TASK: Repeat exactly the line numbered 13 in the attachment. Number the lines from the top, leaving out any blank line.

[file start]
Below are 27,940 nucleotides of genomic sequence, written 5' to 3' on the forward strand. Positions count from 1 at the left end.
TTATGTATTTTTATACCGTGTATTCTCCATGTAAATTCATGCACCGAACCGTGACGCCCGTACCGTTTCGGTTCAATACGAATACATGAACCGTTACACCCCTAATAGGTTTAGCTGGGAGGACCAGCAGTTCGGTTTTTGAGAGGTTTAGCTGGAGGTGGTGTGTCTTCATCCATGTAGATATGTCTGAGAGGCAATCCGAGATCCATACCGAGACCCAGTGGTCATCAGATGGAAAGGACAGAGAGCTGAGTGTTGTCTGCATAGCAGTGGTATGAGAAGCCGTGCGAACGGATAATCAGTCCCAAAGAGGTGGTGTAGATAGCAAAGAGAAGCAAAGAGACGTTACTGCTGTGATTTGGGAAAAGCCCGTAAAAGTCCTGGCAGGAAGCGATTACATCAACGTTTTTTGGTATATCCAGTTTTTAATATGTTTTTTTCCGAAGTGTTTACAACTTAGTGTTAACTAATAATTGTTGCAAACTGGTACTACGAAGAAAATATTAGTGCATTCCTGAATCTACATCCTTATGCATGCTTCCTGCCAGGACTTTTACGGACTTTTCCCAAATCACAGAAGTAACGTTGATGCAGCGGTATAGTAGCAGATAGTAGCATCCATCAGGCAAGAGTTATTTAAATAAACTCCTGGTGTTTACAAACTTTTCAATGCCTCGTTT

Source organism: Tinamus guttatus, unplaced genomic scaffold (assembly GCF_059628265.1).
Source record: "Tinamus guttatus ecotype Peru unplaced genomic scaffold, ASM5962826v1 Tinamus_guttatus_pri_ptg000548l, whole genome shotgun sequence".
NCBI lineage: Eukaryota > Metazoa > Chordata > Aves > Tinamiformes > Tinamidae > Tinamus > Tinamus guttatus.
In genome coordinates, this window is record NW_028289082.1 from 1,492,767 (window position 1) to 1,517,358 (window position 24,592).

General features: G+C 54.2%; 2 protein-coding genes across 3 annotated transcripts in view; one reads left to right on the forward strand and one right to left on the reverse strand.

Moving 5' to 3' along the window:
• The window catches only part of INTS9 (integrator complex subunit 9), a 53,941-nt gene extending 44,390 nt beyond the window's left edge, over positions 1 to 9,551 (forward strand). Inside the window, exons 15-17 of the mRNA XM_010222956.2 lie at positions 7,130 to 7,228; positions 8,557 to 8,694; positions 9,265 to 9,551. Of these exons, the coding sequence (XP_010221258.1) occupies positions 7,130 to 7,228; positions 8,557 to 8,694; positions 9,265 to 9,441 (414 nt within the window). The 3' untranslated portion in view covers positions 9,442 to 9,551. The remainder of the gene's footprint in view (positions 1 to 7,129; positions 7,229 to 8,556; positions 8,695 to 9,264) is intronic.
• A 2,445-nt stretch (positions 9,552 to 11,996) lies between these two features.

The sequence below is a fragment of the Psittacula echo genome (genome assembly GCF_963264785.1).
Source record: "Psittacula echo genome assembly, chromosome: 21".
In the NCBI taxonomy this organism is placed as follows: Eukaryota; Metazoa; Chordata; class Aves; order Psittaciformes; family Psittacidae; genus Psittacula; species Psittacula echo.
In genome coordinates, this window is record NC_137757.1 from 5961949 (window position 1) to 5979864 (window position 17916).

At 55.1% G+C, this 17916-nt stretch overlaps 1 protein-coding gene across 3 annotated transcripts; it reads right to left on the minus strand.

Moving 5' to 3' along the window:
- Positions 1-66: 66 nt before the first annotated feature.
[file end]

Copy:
In the NCBI taxonomy this organism is placed as follows: Eukaryota; Metazoa; Chordata; class Aves; order Psittaciformes; family Psittacidae; genus Psittacula; species Psittacula echo.